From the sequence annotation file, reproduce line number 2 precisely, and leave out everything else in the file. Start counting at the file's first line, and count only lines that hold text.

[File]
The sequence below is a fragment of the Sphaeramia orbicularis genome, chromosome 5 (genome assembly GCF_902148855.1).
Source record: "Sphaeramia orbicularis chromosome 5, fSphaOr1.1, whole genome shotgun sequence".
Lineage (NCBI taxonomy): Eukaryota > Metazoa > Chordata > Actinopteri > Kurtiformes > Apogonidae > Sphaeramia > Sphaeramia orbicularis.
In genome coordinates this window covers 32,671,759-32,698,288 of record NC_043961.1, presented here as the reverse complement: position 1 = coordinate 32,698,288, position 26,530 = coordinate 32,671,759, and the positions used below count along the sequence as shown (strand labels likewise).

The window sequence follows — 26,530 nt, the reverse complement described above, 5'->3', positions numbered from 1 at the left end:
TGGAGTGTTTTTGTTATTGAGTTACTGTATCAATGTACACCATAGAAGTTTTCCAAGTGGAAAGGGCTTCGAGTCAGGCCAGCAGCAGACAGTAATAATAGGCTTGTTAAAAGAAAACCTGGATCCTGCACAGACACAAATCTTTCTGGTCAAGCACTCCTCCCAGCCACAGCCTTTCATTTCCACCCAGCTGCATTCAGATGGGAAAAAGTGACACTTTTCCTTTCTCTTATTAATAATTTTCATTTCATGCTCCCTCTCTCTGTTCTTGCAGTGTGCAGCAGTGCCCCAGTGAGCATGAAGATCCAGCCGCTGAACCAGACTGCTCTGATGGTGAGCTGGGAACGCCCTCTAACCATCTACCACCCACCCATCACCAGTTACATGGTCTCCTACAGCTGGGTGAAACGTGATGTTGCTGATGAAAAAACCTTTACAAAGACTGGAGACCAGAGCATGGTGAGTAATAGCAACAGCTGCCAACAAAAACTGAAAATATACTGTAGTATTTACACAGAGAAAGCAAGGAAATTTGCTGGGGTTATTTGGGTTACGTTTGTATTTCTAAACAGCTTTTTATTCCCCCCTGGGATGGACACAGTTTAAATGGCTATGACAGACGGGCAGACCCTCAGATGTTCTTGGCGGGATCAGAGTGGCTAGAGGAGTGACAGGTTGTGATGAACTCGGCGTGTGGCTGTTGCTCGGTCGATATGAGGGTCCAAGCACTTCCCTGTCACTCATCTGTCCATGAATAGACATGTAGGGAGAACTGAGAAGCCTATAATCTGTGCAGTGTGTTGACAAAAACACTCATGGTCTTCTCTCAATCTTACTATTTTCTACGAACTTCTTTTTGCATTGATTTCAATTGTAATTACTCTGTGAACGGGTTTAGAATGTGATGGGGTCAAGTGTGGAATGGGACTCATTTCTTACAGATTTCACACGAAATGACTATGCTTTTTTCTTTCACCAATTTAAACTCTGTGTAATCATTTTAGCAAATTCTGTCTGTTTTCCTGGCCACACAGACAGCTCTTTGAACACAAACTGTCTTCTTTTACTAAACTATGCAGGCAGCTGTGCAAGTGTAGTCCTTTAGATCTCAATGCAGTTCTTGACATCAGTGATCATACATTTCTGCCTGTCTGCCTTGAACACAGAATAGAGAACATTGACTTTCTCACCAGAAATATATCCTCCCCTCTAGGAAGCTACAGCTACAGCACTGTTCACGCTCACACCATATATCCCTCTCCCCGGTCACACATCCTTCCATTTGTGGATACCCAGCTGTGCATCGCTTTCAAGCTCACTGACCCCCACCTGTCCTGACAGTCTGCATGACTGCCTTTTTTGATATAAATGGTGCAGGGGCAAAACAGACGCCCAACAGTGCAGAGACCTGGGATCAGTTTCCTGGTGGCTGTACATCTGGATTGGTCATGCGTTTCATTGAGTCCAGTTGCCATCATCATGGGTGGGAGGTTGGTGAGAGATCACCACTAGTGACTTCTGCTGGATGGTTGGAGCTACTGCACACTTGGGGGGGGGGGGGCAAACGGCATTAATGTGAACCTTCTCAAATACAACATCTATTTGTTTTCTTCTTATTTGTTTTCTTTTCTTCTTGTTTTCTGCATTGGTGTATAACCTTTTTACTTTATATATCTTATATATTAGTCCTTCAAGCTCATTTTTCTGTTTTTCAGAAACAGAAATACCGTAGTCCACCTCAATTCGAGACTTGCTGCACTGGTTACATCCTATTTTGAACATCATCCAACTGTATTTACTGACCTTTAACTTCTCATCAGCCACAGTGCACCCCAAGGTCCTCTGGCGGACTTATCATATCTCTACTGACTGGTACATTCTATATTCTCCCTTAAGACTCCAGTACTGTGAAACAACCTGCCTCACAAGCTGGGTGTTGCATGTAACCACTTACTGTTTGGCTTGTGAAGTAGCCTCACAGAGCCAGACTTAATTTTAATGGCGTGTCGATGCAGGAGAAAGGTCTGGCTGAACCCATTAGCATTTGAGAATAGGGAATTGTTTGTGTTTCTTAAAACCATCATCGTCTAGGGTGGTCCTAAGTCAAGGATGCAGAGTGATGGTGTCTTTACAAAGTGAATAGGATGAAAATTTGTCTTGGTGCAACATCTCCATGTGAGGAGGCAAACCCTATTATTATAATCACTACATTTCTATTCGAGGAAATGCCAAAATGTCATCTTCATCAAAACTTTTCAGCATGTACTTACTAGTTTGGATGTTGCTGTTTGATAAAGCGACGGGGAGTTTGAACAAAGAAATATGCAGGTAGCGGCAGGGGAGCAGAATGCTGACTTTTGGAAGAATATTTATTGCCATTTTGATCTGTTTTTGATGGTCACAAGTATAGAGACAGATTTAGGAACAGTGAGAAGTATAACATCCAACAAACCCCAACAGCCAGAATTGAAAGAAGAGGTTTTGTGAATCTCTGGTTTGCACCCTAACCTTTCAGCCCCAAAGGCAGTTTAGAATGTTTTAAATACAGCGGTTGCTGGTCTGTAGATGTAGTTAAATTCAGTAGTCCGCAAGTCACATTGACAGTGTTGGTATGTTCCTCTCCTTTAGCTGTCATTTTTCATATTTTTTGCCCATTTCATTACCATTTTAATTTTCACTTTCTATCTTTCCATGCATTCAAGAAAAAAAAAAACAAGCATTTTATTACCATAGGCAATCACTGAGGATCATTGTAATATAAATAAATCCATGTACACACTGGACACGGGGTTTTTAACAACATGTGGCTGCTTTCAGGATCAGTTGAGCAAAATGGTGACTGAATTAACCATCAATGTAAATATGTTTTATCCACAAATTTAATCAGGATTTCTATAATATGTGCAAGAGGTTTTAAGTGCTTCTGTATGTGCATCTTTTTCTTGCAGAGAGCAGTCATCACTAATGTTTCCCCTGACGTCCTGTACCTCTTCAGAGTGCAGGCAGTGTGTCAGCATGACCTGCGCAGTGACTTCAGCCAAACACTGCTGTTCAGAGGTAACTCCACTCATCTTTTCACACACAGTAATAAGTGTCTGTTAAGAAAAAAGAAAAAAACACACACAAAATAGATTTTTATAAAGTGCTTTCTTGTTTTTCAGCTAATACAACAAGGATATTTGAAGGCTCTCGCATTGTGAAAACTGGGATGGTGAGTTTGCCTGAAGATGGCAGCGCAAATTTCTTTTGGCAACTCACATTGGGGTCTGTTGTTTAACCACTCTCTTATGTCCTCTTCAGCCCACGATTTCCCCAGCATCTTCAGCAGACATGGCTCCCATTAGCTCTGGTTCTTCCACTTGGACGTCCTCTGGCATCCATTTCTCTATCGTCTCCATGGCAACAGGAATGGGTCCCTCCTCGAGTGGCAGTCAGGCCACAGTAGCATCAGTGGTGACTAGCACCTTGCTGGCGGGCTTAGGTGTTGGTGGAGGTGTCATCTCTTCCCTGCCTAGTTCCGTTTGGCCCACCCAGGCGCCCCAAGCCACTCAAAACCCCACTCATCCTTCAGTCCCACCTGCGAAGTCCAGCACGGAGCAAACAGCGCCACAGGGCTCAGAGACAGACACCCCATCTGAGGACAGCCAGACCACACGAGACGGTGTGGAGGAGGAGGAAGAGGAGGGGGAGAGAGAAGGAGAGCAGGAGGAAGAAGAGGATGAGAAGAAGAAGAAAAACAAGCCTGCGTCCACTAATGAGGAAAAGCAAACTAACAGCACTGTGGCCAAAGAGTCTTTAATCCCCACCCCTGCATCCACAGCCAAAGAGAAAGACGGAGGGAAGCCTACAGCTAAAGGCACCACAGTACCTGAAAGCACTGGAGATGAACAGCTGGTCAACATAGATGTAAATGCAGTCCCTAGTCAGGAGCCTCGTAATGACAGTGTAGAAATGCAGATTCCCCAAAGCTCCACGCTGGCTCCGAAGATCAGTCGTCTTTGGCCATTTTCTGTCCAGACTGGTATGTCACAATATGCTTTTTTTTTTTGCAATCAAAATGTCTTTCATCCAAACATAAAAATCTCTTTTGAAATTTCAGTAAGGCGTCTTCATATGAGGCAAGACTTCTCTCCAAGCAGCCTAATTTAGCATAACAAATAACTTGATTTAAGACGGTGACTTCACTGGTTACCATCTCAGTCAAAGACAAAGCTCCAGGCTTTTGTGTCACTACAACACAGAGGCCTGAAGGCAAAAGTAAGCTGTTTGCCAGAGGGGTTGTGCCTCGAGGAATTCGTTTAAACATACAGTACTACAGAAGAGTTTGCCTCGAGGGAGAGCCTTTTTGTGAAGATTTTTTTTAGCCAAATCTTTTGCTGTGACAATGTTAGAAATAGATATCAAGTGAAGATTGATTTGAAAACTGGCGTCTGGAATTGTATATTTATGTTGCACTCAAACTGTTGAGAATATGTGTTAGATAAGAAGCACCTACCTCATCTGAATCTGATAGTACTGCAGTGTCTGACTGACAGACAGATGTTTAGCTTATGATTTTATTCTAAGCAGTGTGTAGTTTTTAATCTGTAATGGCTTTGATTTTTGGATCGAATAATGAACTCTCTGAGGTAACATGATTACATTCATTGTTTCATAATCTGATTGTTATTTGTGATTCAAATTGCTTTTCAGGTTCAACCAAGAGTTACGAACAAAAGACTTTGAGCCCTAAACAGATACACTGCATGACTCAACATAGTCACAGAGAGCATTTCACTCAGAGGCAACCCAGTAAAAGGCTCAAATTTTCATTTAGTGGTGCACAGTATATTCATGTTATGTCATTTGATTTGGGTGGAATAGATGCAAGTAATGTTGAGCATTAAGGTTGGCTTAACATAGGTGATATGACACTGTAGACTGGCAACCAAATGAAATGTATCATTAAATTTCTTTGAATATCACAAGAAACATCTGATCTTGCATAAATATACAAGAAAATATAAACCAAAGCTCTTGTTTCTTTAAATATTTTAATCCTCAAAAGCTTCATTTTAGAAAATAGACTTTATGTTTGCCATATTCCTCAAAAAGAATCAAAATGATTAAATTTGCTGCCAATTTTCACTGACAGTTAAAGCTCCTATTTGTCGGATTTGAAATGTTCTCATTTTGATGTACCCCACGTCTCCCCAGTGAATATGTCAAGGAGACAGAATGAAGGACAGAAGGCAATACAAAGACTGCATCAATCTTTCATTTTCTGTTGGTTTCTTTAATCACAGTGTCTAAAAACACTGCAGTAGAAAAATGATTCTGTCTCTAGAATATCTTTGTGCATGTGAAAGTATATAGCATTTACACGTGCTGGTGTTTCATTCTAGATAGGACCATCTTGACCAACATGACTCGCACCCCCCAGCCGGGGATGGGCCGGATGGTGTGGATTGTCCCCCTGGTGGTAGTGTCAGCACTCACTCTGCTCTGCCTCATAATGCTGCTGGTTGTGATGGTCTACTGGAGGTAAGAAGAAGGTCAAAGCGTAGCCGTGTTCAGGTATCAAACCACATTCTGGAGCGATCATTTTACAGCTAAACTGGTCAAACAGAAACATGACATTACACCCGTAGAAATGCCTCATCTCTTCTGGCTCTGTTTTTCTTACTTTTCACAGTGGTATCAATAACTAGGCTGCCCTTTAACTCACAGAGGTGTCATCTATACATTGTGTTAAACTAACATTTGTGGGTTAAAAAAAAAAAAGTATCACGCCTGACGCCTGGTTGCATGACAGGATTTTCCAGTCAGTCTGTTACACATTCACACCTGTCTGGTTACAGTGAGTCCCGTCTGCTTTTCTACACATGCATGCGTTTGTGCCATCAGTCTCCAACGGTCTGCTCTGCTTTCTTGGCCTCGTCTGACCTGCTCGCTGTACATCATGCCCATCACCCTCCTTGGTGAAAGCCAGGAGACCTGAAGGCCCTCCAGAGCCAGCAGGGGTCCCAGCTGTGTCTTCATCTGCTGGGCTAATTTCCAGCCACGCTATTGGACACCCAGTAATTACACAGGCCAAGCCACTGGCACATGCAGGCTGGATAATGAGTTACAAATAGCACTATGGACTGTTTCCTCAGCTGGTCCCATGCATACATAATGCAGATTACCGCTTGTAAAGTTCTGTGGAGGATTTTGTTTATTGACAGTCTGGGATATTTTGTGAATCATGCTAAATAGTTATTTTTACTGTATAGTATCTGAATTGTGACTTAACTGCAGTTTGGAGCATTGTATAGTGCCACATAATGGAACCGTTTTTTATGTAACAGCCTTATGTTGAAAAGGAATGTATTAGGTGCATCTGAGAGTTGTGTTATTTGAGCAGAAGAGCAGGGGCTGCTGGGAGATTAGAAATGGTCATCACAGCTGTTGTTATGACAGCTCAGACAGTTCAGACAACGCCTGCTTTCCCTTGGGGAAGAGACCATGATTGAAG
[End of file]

Source record: "Sphaeramia orbicularis chromosome 5, fSphaOr1.1, whole genome shotgun sequence".